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Brian May, Guitar Hero | Classic Rock Bands

Posted by Matt Knight

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The foreword writer of our music book, Rock Guitar Heroes, Brian May is among the most recognizable guitar players in the world. His distinctive tones, created by the home-made guitar he built when he was 16 and has used throughout his career, are integral to the sound of Queen. Many of the sounds he produced were so innovative that the first seven Queen albums pointedly stated that no synthesizers had been used on their records. 

Brian May was born in 1947 and grew up in Hampton, South West London. He started playing guitar at the age of seven. A talented child who did well at school, he made his own guitar with help from his father when he was unable to afford the Fender Stratocaster he wanted. The Red Special (also known as the Fireplace Guitar, because the mahogany neck was carved from a 200-year-old fireplace) took 18 months to build at a cost of £18, and he played it with a sixpence rather than a plectrum.

During his university years May was part of several music acts that didn't really work out. However, in 1969 a flatmate of his friend Tim Staffels, approached May with the prospect of forming a new act. This flatmate was Freddy Mercury. It wasn't until 1971 that they were joined by bassist John Deacon, thus completing the Queen lineup. Their eponymous debut album reached no. 5 in the charts and also featured their first May-composed single, 'Keep Yourself Alive'.

Over the next couple of years Queen started to really focus on their own brand of stylish rock. A succession of popular hits followed, including the iconic 'Bohemian Rhapsody' which features May's incredible guitar solo. 

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'So what is it that make a guitarist into a hero? It has to be simply the passion he elicits in others.' Brian May 

Through the 80's May's guitar parts became more succinct, however he continued to pen tracks and worked on some side-projects too, with the likes of Eddie Van Halen. In 1985 Queens show-stopping performance for Live Aid was aided by May writing and arranging the orchestra parts for 'Who Wants to Live Forever'. On unstoppable form, May was largely responsible for big tracks such as 'Scandal' and 'I Want It All'. In 1991 the band continued recording until Freddie Mercury's death towards the end of the year.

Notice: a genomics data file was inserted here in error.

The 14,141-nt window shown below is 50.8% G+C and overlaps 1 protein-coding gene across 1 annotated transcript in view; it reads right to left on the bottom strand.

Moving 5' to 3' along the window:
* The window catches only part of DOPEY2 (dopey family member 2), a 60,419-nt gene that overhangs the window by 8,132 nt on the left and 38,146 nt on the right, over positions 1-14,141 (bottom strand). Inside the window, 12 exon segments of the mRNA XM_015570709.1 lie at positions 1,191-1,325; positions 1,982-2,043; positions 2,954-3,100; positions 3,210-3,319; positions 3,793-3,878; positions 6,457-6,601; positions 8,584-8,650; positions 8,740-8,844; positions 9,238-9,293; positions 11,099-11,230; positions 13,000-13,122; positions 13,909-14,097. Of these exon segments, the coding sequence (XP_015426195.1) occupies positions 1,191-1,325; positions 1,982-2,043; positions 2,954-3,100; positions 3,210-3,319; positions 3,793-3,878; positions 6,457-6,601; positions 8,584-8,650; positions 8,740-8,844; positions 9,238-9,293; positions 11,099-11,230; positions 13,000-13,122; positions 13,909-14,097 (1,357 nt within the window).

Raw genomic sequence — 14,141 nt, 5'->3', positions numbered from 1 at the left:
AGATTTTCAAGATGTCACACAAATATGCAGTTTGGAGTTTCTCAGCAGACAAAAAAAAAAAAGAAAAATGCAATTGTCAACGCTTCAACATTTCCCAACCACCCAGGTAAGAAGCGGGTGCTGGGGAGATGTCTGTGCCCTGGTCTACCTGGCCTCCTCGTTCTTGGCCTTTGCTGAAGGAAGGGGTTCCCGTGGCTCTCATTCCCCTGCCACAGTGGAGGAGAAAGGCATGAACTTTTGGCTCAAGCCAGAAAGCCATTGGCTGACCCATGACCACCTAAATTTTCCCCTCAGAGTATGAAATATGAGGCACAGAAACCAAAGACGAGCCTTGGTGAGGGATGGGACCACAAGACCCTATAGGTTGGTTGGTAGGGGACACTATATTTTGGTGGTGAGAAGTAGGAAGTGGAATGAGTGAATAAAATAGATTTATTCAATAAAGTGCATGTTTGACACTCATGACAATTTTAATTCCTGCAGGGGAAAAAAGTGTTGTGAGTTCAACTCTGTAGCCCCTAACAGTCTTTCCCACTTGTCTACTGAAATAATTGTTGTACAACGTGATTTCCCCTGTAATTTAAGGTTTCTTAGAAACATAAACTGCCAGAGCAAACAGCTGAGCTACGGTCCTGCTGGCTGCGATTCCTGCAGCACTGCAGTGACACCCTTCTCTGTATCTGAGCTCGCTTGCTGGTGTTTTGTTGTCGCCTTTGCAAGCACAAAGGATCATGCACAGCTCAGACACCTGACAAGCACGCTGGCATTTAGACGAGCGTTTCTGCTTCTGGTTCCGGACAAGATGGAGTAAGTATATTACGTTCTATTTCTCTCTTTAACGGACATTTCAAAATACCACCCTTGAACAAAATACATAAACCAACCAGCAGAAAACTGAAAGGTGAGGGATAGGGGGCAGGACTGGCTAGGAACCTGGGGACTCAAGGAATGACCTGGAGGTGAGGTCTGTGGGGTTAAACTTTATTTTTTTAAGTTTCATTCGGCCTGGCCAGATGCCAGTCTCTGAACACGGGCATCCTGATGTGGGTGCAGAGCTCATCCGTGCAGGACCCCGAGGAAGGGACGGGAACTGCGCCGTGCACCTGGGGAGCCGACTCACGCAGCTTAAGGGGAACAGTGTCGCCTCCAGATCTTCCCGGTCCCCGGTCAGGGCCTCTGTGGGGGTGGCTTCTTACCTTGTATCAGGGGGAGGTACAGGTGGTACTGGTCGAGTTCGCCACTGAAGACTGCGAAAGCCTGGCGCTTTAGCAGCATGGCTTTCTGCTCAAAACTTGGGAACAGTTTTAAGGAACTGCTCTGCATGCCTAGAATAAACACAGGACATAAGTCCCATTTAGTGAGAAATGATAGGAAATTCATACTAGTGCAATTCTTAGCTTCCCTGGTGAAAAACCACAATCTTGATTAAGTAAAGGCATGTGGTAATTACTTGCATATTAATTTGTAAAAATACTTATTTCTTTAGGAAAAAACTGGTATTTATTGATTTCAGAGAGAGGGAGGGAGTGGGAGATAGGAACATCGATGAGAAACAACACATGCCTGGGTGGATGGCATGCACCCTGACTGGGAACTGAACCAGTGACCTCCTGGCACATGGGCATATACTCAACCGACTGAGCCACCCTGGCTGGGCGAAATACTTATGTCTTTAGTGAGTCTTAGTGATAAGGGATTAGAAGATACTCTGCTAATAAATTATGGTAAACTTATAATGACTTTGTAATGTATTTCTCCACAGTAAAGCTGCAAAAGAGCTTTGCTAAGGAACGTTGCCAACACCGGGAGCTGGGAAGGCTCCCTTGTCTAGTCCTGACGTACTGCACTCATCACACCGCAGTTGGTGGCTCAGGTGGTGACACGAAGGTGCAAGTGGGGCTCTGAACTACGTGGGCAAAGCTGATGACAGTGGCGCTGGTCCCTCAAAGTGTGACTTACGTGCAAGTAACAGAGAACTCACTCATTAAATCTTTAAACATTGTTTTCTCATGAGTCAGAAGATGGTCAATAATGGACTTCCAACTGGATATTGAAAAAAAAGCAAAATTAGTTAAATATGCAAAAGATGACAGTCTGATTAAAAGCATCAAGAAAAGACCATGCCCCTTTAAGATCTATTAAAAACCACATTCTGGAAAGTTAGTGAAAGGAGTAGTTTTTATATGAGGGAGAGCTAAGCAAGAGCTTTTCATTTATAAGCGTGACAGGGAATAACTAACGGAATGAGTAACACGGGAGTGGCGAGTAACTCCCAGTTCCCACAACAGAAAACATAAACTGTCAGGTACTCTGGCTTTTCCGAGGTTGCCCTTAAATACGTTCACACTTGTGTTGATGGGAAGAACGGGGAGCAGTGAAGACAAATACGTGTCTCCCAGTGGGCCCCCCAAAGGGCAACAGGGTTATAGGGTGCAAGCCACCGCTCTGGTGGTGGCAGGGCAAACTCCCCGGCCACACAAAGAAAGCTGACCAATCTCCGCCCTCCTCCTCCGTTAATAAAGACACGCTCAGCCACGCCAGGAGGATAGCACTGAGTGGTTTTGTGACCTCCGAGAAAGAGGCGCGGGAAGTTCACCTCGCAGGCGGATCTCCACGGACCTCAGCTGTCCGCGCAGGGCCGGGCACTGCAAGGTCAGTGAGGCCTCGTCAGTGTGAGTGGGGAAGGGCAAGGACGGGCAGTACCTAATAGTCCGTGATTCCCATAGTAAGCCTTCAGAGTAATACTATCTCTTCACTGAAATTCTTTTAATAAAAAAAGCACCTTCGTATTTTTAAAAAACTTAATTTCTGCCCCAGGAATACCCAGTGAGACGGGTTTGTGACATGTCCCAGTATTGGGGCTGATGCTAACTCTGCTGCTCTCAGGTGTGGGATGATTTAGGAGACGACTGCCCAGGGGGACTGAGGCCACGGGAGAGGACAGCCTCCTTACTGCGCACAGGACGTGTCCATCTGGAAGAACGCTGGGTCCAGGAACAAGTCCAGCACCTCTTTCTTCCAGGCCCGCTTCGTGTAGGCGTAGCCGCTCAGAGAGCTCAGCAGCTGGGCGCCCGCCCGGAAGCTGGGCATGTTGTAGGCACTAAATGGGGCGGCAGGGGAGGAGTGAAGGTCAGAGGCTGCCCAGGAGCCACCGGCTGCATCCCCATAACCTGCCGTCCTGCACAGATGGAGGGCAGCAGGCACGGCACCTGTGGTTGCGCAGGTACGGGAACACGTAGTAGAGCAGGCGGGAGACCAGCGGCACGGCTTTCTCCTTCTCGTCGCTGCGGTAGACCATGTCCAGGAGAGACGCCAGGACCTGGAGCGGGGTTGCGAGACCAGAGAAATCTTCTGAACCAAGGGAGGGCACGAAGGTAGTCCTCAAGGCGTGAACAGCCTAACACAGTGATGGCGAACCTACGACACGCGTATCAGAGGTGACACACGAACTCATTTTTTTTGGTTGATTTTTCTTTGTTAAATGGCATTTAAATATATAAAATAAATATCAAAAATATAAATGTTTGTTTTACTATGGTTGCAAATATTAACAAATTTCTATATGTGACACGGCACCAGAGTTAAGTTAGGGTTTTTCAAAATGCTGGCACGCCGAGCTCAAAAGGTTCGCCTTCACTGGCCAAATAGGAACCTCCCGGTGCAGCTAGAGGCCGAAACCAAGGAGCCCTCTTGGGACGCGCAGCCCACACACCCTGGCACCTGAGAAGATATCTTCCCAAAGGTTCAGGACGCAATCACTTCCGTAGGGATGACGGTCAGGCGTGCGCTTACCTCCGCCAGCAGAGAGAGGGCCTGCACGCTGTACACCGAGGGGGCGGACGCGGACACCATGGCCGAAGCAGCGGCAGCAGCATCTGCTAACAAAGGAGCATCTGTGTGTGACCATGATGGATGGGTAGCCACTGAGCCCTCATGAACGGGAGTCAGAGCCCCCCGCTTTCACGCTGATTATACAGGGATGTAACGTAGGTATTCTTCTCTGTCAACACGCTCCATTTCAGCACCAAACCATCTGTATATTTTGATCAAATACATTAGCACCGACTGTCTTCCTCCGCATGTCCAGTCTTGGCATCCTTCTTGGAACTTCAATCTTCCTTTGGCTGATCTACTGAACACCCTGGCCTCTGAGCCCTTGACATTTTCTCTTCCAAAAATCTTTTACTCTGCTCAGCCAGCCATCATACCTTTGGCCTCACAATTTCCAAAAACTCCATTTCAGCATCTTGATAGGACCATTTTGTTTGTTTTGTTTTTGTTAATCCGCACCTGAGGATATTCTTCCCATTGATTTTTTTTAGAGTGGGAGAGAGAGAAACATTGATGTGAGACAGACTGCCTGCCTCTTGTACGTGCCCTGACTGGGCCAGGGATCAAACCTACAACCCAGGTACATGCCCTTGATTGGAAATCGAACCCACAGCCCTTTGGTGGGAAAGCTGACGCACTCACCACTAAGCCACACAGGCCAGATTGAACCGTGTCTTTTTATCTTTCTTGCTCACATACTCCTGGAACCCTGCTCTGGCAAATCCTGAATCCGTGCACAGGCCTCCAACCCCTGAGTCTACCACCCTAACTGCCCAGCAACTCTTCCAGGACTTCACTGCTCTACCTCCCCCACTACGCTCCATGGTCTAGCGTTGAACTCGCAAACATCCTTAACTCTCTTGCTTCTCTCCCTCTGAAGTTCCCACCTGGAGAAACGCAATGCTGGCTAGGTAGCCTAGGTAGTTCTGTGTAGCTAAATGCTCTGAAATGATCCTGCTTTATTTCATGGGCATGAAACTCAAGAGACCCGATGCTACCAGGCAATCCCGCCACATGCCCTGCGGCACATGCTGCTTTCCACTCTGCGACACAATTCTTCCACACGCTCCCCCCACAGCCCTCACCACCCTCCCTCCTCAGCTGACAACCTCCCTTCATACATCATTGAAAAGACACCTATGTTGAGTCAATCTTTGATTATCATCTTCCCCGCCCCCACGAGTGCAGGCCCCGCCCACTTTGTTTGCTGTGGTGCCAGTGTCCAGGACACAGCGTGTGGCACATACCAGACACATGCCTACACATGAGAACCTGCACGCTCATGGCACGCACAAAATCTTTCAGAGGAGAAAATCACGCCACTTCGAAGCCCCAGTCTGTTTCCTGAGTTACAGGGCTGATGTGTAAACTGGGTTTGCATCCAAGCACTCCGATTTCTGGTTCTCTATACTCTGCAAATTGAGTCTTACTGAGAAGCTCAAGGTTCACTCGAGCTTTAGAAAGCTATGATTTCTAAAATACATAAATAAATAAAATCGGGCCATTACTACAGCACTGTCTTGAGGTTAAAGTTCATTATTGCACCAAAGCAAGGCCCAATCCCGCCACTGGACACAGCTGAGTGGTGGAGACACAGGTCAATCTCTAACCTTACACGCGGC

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In 1992 May completed his first solo album, Back To the Light, and embarked on a world tour. Following this he worked with Deacon and Taylor, finishing tracks for which Mercury had already recorded the vocals. His second solo album, Another World was released in 1998, followed by another world tour. 

'I have always felt that the supreme joy of the guitar is that it is a voice, a vehicle for expressing emotion-' Brian May

Fast forward to 2011 and Queen found themselves in possession of a new front man. 'American Idol' runner-up Adam Lambert. May has spoken out in support of Lambert, even saying that he can hit notes Mecury never could. In summer, 2014 their act, Queen + Lambert  began their first official US tour.  

Image of May and Lambert via BrianMay.com

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If you're a fan of May's astonishing guitar skills or love a Queen anthem, you'll love some of our music books. Brian may was kind enough to write the forward for out title, Rock Guitar Heroes. If you want to read what he has to say and learn more about tonnes of classic rock bands and guitarists, have a look at our book here. Alternatively we also have a book on Queen out now on the iTunes store and available soon in print. Click here for the ebook, or pre-order the print book on Amazon by clicking here.  

rock history, 60s music, 70s music, classic rock bands

Topics: rock icons, 70s music, 60s music, Queen

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